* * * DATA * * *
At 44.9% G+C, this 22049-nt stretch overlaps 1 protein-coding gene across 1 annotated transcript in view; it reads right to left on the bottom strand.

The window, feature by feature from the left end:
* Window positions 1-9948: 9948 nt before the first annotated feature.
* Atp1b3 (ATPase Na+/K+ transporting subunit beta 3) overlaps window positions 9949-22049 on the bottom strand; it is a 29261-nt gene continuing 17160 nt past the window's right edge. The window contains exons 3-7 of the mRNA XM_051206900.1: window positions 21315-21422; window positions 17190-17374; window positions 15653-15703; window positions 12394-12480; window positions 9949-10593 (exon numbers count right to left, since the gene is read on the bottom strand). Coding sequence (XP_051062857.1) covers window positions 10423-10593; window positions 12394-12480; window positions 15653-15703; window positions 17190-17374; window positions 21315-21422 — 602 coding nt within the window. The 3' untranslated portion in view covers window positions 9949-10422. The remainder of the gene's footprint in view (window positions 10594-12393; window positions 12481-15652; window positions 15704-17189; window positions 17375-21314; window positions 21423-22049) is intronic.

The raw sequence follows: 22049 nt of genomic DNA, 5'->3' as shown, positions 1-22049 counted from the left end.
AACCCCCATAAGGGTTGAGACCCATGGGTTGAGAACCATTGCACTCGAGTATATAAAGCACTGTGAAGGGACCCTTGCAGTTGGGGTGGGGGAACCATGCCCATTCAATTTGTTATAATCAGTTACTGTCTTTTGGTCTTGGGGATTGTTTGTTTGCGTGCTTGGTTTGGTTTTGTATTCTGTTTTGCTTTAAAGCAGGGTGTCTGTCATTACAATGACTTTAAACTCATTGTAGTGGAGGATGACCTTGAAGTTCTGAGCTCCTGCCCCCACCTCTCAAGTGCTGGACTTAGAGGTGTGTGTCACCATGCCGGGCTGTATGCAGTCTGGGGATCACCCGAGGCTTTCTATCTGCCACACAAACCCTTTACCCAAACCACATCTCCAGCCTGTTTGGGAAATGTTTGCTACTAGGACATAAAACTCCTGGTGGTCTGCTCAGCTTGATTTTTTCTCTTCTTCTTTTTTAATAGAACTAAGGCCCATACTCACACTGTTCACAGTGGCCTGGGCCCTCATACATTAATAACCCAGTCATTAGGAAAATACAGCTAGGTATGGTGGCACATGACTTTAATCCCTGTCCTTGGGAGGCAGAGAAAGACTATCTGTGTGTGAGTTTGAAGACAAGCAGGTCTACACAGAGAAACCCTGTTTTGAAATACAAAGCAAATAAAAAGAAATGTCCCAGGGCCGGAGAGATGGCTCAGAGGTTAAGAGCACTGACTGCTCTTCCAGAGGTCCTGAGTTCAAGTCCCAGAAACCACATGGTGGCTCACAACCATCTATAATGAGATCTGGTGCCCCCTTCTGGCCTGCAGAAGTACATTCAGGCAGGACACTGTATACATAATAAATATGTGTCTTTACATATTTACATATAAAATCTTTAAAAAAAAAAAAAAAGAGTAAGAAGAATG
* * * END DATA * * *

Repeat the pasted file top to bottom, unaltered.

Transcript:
At 44.9% G+C, this 22049-nt stretch overlaps 1 protein-coding gene across 1 annotated transcript in view; it reads right to left on the bottom strand.

The window, feature by feature from the left end:
* Window positions 1-9948: 9948 nt before the first annotated feature.
* Atp1b3 (ATPase Na+/K+ transporting subunit beta 3) overlaps window positions 9949-22049 on the bottom strand; it is a 29261-nt gene continuing 17160 nt past the window's right edge. The window contains exons 3-7 of the mRNA XM_051206900.1: window positions 21315-21422; window positions 17190-17374; window positions 15653-15703; window positions 12394-12480; window positions 9949-10593 (exon numbers count right to left, since the gene is read on the bottom strand). Coding sequence (XP_051062857.1) covers window positions 10423-10593; window positions 12394-12480; window positions 15653-15703; window positions 17190-17374; window positions 21315-21422 — 602 coding nt within the window. The 3' untranslated portion in view covers window positions 9949-10422. The remainder of the gene's footprint in view (window positions 10594-12393; window positions 12481-15652; window positions 15704-17189; window positions 17375-21314; window positions 21423-22049) is intronic.

The raw sequence follows: 22049 nt of genomic DNA, 5'->3' as shown, positions 1-22049 counted from the left end.
AACCCCCATAAGGGTTGAGACCCATGGGTTGAGAACCATTGCACTCGAGTATATAAAGCACTGTGAAGGGACCCTTGCAGTTGGGGTGGGGGAACCATGCCCATTCAATTTGTTATAATCAGTTACTGTCTTTTGGTCTTGGGGATTGTTTGTTTGCGTGCTTGGTTTGGTTTTGTATTCTGTTTTGCTTTAAAGCAGGGTGTCTGTCATTACAATGACTTTAAACTCATTGTAGTGGAGGATGACCTTGAAGTTCTGAGCTCCTGCCCCCACCTCTCAAGTGCTGGACTTAGAGGTGTGTGTCACCATGCCGGGCTGTATGCAGTCTGGGGATCACCCGAGGCTTTCTATCTGCCACACAAACCCTTTACCCAAACCACATCTCCAGCCTGTTTGGGAAATGTTTGCTACTAGGACATAAAACTCCTGGTGGTCTGCTCAGCTTGATTTTTTCTCTTCTTCTTTTTTAATAGAACTAAGGCCCATACTCACACTGTTCACAGTGGCCTGGGCCCTCATACATTAATAACCCAGTCATTAGGAAAATACAGCTAGGTATGGTGGCACATGACTTTAATCCCTGTCCTTGGGAGGCAGAGAAAGACTATCTGTGTGTGAGTTTGAAGACAAGCAGGTCTACACAGAGAAACCCTGTTTTGAAATACAAAGCAAATAAAAAGAAATGTCCCAGGGCCGGAGAGATGGCTCAGAGGTTAAGAGCACTGACTGCTCTTCCAGAGGTCCTGAGTTCAAGTCCCAGAAACCACATGGTGGCTCACAACCATCTATAATGAGATCTGGTGCCCCCTTCTGGCCTGCAGAAGTACATTCAGGCAGGACACTGTATACATAATAAATATGTGTCTTTACATATTTACATATAAAATCTTTAAAAAAAAAAAAAAAGAGTAAGAAGAATG